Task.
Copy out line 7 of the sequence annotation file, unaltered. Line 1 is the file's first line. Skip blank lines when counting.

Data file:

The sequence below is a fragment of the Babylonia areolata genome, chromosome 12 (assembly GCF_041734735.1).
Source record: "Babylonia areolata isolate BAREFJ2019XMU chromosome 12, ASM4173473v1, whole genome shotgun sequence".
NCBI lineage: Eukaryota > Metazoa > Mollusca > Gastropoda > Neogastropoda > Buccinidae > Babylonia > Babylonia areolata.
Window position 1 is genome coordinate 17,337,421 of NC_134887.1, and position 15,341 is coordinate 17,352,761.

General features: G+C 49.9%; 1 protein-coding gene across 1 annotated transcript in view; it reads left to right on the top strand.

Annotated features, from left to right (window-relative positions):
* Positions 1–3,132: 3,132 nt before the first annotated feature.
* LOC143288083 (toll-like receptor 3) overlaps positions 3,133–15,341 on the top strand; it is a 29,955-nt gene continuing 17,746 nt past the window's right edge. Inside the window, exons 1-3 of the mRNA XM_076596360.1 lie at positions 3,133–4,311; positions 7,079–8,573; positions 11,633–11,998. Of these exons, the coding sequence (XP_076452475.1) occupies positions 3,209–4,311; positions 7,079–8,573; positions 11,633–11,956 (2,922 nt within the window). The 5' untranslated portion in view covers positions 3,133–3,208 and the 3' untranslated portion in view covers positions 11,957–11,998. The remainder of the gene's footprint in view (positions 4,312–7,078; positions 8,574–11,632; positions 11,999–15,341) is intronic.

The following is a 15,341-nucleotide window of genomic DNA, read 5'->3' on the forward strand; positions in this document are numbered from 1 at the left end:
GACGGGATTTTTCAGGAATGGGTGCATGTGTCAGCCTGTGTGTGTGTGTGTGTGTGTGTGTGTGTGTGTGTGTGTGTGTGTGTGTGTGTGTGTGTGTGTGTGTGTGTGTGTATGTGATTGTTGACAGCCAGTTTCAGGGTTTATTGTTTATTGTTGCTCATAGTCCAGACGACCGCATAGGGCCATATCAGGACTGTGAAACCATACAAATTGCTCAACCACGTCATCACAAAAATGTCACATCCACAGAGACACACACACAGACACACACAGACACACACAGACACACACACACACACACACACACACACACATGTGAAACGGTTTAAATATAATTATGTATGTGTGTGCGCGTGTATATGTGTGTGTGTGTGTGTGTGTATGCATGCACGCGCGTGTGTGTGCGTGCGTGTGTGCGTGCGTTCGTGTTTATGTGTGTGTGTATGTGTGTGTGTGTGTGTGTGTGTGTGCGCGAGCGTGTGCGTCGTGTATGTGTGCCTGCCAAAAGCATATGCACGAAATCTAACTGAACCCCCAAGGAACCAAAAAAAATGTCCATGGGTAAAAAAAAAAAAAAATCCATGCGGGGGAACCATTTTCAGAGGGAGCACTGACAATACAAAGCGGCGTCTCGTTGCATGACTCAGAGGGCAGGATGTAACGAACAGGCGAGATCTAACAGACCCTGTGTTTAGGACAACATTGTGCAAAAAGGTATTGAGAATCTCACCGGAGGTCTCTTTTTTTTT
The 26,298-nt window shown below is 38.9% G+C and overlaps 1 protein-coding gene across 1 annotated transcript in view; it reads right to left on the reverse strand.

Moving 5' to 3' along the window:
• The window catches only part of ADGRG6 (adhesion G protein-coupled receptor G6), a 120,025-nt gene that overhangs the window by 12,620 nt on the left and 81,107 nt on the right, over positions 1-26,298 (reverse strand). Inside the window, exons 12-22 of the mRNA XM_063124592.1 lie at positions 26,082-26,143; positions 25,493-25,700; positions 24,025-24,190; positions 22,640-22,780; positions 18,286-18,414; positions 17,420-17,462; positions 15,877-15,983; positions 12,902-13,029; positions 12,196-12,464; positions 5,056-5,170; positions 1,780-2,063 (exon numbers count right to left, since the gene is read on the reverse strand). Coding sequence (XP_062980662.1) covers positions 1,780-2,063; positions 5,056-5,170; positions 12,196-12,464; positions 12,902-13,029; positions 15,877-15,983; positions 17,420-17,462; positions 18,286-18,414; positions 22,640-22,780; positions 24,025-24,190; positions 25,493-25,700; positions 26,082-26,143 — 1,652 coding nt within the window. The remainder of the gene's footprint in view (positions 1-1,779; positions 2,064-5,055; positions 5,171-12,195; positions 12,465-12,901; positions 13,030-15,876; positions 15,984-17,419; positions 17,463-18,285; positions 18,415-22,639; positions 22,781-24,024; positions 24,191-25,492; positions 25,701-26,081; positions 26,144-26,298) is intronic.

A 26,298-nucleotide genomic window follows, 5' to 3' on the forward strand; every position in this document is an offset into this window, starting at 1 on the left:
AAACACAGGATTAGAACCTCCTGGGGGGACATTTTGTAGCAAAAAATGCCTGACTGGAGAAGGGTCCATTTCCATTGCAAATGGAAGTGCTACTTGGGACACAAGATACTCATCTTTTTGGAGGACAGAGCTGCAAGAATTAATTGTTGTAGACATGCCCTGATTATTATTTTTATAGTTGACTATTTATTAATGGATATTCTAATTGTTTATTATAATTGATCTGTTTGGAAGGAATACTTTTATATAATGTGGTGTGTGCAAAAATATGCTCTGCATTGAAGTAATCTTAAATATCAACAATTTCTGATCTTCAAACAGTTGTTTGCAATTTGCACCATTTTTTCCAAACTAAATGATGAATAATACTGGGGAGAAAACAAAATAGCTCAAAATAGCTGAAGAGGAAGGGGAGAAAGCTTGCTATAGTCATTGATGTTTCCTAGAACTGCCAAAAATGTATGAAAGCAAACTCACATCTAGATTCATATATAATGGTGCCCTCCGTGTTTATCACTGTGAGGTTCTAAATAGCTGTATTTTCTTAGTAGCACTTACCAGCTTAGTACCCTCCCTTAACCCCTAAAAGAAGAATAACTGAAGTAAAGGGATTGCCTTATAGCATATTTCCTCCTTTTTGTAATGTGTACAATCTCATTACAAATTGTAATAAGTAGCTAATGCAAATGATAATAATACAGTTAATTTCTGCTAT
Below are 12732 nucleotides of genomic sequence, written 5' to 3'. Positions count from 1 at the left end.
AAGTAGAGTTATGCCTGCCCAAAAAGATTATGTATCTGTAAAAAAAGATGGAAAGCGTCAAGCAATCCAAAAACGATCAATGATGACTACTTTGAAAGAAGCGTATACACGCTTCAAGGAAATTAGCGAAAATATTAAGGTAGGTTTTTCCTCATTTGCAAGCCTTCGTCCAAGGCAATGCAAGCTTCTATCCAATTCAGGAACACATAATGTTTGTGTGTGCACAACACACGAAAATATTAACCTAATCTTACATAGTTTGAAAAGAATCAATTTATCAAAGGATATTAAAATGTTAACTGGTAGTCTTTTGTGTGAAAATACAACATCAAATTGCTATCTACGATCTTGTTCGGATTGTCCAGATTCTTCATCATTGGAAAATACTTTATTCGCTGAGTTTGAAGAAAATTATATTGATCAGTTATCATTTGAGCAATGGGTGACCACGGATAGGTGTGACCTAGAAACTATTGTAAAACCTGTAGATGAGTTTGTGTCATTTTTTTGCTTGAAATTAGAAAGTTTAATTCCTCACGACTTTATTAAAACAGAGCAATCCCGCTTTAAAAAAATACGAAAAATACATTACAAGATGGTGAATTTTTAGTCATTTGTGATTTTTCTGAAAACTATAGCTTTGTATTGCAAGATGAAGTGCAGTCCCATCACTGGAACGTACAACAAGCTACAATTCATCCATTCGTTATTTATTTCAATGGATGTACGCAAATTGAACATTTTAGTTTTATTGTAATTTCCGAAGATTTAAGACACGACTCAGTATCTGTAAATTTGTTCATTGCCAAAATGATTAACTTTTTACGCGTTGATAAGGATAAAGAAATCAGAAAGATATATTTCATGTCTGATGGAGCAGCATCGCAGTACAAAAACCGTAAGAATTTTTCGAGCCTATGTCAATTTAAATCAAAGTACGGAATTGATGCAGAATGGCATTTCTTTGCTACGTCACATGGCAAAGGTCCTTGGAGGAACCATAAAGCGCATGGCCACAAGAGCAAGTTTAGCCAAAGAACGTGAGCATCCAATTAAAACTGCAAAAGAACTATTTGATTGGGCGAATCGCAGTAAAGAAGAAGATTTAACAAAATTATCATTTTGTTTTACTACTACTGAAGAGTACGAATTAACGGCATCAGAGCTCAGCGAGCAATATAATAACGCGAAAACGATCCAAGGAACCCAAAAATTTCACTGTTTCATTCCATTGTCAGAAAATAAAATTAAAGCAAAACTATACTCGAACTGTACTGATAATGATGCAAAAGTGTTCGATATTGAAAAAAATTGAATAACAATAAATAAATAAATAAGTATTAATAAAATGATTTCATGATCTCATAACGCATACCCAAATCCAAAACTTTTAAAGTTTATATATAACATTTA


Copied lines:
* Positions 1–3,132: 3,132 nt before the first annotated feature.